11.00 – 11:45
Keren Dalyot, EIT Food FoodEducators, Israel; Fabienne Ruault, EIT Food FoodEducators, Belgium and Viktoria Soos, EIT Food FoodEducators, Hungary
FoodEducators: Developing a glocal European food education programme
FoodEducators, a European project, offers culturally relevant food education resources. Acknowledging the local and personal nature of food practices, we aimed to blend global sustainability with students’ identities. Our framework, centered on food as a socio-scientific issue, integrates multidisciplinary aspects of food science to make learning relevant. We seek to complement our work with existing resources and projects. In our session, stakeholders will co-create a glocal educational activity based on videos showcasing agrifood professionals’ daily lives. Emphasis will be placed on developing critical thinking, media literacy, and science communication skills, often overlooked in traditional science education. These skills are crucial in evaluating diverse messages and effectively communicating scientific knowledge to varied audiences.
11:45 – 12:30
Wiebke Hoffmann, Stifterverband, Germany; Wiebke Rössig, Science Engagement Expert, Germany and Anneke Siedke, Stifterverband, Germany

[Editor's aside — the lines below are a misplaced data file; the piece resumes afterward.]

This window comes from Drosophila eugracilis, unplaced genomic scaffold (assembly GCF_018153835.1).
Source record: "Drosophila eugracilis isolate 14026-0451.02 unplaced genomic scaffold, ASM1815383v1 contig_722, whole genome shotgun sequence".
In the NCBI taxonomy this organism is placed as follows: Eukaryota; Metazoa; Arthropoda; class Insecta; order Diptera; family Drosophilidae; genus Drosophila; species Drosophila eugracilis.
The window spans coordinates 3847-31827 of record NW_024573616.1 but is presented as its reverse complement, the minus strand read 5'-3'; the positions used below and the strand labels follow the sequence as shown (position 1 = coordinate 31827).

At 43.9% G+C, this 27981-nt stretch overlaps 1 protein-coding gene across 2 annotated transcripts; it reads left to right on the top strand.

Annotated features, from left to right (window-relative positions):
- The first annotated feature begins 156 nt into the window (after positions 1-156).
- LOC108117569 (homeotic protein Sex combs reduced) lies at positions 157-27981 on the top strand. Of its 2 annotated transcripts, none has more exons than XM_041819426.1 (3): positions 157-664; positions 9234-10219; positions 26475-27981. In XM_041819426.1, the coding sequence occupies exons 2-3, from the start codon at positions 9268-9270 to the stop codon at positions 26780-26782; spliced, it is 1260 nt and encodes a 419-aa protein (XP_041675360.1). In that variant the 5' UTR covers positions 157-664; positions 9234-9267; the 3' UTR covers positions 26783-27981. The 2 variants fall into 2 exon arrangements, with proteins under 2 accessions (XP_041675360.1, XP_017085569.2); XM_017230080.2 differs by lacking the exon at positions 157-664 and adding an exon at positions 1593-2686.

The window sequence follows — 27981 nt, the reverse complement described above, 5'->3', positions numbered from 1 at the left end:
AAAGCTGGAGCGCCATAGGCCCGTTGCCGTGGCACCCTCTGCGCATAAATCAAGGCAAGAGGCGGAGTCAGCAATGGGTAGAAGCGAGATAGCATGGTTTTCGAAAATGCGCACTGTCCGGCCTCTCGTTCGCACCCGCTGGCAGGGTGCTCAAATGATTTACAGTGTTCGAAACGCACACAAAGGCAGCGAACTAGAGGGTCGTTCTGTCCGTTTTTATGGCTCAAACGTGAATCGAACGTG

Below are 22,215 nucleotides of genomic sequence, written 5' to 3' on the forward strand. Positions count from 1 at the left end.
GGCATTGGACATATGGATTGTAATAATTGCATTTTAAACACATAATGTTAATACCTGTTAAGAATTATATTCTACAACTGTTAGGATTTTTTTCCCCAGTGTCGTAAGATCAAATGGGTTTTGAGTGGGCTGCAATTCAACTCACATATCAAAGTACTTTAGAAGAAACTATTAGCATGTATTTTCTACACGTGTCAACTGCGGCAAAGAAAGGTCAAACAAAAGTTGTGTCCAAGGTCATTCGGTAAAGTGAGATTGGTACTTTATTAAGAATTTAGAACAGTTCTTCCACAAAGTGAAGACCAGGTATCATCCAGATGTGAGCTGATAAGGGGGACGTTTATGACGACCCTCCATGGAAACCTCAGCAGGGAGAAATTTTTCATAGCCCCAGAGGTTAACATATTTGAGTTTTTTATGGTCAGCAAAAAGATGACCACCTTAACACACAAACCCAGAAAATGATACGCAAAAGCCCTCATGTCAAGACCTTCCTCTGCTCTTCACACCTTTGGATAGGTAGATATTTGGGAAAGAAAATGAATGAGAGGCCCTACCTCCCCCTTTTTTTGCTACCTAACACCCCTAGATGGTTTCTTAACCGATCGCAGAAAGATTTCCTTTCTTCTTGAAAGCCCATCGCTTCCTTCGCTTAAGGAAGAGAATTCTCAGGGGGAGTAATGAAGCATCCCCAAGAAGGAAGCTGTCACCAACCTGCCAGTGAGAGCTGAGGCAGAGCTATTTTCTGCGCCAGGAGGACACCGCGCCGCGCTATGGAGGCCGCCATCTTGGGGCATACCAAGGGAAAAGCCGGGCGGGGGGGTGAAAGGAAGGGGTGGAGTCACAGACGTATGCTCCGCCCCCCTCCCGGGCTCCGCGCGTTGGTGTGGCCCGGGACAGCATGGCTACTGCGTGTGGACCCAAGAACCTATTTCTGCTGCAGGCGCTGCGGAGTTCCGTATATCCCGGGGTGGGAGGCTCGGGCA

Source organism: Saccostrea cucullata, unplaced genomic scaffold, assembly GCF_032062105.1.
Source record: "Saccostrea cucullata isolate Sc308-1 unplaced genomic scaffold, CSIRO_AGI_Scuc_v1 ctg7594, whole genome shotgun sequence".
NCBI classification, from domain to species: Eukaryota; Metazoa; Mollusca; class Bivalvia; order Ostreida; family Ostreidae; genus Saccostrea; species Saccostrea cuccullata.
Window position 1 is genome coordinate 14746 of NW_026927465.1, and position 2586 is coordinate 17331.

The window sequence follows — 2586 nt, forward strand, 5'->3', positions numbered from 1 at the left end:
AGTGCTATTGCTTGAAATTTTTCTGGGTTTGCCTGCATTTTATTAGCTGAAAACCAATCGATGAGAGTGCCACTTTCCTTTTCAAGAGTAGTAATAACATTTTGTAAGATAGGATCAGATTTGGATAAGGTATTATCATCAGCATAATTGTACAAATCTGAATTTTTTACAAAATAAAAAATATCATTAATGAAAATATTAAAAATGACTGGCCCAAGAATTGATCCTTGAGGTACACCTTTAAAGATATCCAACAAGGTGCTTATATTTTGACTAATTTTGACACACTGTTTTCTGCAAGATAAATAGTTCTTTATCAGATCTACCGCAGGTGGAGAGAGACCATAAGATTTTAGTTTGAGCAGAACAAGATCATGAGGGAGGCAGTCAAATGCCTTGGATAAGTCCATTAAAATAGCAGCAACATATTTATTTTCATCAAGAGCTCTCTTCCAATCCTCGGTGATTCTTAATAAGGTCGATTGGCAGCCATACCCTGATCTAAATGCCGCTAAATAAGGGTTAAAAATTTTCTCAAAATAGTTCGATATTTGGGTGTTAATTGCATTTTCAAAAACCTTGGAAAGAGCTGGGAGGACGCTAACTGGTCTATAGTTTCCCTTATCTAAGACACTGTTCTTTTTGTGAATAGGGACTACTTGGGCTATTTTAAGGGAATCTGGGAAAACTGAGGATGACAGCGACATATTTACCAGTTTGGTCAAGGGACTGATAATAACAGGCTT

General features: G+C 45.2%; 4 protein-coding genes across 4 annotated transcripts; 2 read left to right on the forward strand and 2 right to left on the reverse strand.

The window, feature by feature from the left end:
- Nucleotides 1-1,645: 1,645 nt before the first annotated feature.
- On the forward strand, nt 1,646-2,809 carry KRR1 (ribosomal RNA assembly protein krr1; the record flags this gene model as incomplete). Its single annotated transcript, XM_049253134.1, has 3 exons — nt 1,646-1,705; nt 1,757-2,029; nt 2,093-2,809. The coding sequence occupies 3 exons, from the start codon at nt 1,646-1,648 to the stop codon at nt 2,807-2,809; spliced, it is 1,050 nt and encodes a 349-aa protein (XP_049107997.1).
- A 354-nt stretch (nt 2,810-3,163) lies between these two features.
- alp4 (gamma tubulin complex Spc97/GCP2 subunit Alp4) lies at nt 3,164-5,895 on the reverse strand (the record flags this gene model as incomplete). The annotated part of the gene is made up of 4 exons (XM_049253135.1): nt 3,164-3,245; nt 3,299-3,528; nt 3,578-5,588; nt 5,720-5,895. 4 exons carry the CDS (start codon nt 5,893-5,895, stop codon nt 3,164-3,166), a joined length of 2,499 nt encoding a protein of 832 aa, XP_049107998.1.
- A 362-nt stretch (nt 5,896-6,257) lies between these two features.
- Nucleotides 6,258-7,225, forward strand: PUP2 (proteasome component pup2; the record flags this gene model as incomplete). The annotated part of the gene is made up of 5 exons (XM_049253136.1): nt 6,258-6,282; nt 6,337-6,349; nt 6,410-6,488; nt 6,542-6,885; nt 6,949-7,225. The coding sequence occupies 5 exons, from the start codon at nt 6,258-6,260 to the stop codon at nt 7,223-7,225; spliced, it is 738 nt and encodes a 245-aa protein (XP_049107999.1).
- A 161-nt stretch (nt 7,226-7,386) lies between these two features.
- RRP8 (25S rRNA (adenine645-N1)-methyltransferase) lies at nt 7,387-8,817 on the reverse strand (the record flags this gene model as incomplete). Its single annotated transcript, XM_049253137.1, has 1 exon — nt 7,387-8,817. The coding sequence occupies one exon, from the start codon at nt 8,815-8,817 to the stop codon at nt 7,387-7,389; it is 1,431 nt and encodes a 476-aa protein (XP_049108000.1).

„It’s not about dumbing down, it’s about opening up! The Team Puzzling Method and how it shapes researchers identities“
Recent global events underscore the need for collaboration in tackling complex challenges, yet barriers within the scientific community hinder widespread adoption of participatory research. Traditional norms depict researchers as solitary geniuses, impeding the shift towards collaborative models valuing collective intelligence. Embracing collaborative processes and diverse perspectives fosters personal transformation and societal change. However, establishing sustainable frameworks for inclusive research exchange remains a challenge. How can we navigate the complexities of diverse perspectives effectively? We propose an innovative, selectively transdisciplinary dialogue format bridging science and society to lower entry barriers for collaborative research. Our CRoSS Fellowship program exemplifies this approach, aiming to reshape research identities and promote mutual recognition and success. Through specific exercises, we’ll explore challenges and solutions in implementing participatory and transdisciplinary research methods.